so the danger of excessive concentration of economic power in
the media would be coped with by standard competition policy,
and no-one is proposing to eliminate that. The question of just
how powerful a media organisation is is difficult to come to grips
with. There is no question in my mind that media are somehow different
from other industries in terms of their effect on public opinion
and so on. But, in the end, there are no franchises in the media
business, as we have seen some newspapers not do well. I think
the power lies at least in part with the consumers who have to
be lured into buying these newspapers every day or turning on
the television programmes. My feeling is that the trouble with
the cross-media ownership rules is what you pointed out, Chairman,
that they pulled the number 20 per cent out of somewhere and it
does not really have any meaning. But I think the main thing is
that there are the Competition rules in place and it seems to
me that they would prevent any excessive concentration. Your point
about proliferation adds to that. We are seeing more and more
and more ways that people can communicate to consumers. I know
in America right now they are reviewing the cross-media ownership
rules. It is 90 per cent likely that they will be gone before
the year is out. They are just obsolete.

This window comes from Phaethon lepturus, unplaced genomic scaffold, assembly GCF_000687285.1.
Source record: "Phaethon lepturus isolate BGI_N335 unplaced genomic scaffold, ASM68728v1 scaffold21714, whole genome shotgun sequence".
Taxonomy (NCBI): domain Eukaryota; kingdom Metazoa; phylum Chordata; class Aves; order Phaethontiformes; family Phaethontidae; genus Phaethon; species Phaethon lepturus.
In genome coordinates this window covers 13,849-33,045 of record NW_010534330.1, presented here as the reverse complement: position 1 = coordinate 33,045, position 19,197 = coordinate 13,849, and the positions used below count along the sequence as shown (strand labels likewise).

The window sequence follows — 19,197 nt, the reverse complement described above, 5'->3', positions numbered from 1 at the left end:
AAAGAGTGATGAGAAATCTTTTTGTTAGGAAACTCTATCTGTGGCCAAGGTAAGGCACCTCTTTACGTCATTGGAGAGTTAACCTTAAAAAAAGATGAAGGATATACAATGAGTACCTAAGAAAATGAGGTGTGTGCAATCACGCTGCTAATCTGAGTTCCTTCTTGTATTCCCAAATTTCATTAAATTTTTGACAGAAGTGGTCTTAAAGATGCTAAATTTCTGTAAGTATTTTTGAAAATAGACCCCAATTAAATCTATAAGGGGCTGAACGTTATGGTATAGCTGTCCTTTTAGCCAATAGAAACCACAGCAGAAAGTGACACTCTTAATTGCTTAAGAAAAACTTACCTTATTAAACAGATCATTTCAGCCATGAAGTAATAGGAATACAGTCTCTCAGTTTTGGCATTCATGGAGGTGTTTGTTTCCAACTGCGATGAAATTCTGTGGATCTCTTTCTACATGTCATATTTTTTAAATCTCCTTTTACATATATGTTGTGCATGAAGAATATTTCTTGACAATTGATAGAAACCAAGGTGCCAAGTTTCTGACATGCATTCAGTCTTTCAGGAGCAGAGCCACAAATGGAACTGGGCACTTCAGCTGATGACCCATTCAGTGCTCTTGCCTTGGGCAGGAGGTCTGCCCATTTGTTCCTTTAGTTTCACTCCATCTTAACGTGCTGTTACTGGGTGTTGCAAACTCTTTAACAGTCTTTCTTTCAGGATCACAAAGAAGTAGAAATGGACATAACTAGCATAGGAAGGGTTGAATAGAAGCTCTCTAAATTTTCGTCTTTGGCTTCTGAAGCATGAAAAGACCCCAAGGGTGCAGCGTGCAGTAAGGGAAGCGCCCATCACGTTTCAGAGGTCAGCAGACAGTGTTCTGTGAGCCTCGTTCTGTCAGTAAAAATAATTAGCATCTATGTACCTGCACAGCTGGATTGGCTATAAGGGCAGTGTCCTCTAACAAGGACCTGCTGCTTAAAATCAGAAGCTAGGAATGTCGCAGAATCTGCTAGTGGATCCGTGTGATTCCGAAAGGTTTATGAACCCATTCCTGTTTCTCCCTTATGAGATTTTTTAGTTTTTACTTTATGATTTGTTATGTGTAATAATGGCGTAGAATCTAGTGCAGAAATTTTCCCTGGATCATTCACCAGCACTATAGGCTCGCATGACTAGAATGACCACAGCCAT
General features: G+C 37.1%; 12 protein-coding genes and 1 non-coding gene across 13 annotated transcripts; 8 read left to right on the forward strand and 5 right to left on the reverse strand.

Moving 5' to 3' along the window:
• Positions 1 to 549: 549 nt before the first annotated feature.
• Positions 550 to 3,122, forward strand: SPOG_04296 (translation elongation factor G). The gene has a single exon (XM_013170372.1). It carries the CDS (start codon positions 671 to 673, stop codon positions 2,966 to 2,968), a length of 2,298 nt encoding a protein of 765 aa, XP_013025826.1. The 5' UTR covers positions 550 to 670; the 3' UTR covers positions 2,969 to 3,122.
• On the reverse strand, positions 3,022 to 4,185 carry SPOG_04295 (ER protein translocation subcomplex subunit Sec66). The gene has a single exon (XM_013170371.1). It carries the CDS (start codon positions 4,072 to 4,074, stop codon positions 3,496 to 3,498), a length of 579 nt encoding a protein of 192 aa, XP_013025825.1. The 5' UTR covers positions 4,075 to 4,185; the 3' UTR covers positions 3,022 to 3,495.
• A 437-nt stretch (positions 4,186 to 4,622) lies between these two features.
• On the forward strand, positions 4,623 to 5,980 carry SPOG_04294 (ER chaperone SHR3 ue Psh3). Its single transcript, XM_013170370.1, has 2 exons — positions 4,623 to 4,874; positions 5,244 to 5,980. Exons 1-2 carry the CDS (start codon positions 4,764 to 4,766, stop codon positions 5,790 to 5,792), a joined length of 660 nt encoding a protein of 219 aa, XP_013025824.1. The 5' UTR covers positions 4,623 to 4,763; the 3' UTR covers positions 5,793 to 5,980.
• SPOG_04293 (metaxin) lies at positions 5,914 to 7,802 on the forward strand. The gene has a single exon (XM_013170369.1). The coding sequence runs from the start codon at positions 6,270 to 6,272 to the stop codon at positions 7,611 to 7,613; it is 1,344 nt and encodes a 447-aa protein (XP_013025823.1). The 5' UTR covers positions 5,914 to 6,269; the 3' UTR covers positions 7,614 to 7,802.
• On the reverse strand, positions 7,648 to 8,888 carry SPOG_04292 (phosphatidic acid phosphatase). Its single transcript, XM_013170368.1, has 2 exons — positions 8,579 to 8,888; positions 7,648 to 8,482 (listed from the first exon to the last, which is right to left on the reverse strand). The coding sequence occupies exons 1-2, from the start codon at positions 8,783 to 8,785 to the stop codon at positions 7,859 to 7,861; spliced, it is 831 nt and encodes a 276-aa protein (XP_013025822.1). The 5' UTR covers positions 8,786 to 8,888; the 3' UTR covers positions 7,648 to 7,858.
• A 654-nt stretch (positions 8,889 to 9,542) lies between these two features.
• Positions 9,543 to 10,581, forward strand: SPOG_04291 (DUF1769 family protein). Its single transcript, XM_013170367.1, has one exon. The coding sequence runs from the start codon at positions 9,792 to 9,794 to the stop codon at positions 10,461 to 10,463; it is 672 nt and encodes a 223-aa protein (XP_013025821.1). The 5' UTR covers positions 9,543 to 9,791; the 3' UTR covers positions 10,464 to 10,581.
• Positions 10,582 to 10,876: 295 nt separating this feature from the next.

67. If one is looking at a multiplicity of voices
or single voices, there is a view extended that your organisation,
which as I say is very powerful, is liable to concentrate and
dominate in public opinion. Yet if one looks at your newspapers,
at the last General Election one of your newspapers supported
the Labour Party, the other newspaper did not support any party
though I have to say it did support the candidate who was standing
(Dr Stelzer) It was not a policy I made, I hope you
Mr Maxton: You still have not been forgiven.
68. I do not think it singled me out. BSkyB,
in which you have a substantial interest of course, has not got
any political voice at all and has never attempted to have one.
Do you think that there is some lurking fear of the principal
figure in your organisation that arouses certain emotions that
make people feel that cross-media ownership regulation has got
to prevail in order to prevent the potentiality of something happening
which is not, in fact, happening?
(Ms Clark) We would not want to be accused of being
paranoid or anything but what do you think the reason is?
Chairman: Everybody in this place is
paranoid, if we were not then there would be something wrong with
69. It is the Peter Principle.
(Dr Stelzer) I do not think there is any question
that that is a factor that is in people's minds, that there is
an aura around Mr Murdoch that seems to me every time I come hereI
spend more than half my time here nowquite amazing. I think